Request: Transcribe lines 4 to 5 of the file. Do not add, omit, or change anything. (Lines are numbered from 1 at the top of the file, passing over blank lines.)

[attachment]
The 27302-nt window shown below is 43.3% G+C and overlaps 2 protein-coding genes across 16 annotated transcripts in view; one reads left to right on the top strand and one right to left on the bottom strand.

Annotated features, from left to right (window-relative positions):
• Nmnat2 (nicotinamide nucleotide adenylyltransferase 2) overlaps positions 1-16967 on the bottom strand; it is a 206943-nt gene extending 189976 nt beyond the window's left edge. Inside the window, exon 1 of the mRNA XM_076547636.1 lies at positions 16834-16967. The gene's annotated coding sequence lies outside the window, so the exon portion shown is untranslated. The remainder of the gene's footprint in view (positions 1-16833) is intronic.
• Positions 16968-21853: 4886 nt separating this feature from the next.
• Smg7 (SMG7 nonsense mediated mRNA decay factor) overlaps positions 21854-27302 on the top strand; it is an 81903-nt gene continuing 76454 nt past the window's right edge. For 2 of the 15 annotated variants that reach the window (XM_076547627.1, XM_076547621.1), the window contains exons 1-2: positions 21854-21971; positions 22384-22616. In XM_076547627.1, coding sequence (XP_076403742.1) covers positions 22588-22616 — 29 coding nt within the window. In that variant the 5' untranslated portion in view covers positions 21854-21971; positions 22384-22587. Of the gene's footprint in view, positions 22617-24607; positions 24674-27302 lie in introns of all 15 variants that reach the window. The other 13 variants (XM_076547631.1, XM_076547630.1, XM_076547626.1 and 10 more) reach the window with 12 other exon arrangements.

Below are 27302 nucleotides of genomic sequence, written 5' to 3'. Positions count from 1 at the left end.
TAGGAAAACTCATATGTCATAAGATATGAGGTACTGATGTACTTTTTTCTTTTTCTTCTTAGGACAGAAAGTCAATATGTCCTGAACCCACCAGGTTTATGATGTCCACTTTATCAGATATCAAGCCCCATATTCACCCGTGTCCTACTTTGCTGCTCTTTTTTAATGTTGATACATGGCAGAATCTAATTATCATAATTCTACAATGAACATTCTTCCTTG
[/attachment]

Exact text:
• Positions 16968-21853: 4886 nt separating this feature from the next.
• Smg7 (SMG7 nonsense mediated mRNA decay factor) overlaps positions 21854-27302 on the top strand; it is an 81903-nt gene continuing 76454 nt past the window's right edge. For 2 of the 15 annotated variants that reach the window (XM_076547627.1, XM_076547621.1), the window contains exons 1-2: positions 21854-21971; positions 22384-22616. In XM_076547627.1, coding sequence (XP_076403742.1) covers positions 22588-22616 — 29 coding nt within the window. In that variant the 5' untranslated portion in view covers positions 21854-21971; positions 22384-22587. Of the gene's footprint in view, positions 22617-24607; positions 24674-27302 lie in introns of all 15 variants that reach the window. The other 13 variants (XM_076547631.1, XM_076547630.1, XM_076547626.1 and 10 more) reach the window with 12 other exon arrangements.